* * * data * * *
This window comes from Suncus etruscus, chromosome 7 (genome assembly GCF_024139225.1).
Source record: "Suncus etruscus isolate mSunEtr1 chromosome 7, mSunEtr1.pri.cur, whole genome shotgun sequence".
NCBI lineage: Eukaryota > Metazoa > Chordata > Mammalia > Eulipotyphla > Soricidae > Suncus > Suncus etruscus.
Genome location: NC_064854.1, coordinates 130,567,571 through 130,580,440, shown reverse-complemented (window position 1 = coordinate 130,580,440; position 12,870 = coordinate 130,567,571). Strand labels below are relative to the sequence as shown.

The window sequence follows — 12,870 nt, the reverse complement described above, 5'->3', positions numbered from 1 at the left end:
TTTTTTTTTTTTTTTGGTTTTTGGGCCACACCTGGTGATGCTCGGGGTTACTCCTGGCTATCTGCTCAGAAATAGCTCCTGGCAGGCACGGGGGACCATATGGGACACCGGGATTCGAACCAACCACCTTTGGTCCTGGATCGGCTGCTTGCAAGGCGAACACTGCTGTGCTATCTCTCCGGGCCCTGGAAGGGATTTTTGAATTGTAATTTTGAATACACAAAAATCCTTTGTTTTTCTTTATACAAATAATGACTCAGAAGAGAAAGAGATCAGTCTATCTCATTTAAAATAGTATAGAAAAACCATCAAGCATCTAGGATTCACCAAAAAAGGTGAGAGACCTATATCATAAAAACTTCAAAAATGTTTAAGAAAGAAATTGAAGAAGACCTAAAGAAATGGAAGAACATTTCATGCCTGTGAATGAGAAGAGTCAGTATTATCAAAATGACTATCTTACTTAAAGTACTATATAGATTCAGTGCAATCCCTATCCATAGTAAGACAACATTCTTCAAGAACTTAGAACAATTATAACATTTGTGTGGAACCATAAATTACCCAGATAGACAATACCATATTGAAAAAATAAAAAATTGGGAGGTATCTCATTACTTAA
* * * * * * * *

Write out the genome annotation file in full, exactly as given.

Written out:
This window comes from Suncus etruscus, chromosome 7 (genome assembly GCF_024139225.1).
Source record: "Suncus etruscus isolate mSunEtr1 chromosome 7, mSunEtr1.pri.cur, whole genome shotgun sequence".
NCBI lineage: Eukaryota > Metazoa > Chordata > Mammalia > Eulipotyphla > Soricidae > Suncus > Suncus etruscus.
Genome location: NC_064854.1, coordinates 130,567,571 through 130,580,440, shown reverse-complemented (window position 1 = coordinate 130,580,440; position 12,870 = coordinate 130,567,571). Strand labels below are relative to the sequence as shown.

The window sequence follows — 12,870 nt, the reverse complement described above, 5'->3', positions numbered from 1 at the left end:
TTTTTTTTTTTTTTTGGTTTTTGGGCCACACCTGGTGATGCTCGGGGTTACTCCTGGCTATCTGCTCAGAAATAGCTCCTGGCAGGCACGGGGGACCATATGGGACACCGGGATTCGAACCAACCACCTTTGGTCCTGGATCGGCTGCTTGCAAGGCGAACACTGCTGTGCTATCTCTCCGGGCCCTGGAAGGGATTTTTGAATTGTAATTTTGAATACACAAAAATCCTTTGTTTTTCTTTATACAAATAATGACTCAGAAGAGAAAGAGATCAGTCTATCTCATTTAAAATAGTATAGAAAAACCATCAAGCATCTAGGATTCACCAAAAAAGGTGAGAGACCTATATCATAAAAACTTCAAAAATGTTTAAGAAAGAAATTGAAGAAGACCTAAAGAAATGGAAGAACATTTCATGCCTGTGAATGAGAAGAGTCAGTATTATCAAAATGACTATCTTACTTAAAGTACTATATAGATTCAGTGCAATCCCTATCCATAGTAAGACAACATTCTTCAAGAACTTAGAACAATTATAACATTTGTGTGGAACCATAAATTACCCAGATAGACAATACCATATTGAAAAAATAAAAAATTGGGAGGTATCTCATTACTTAA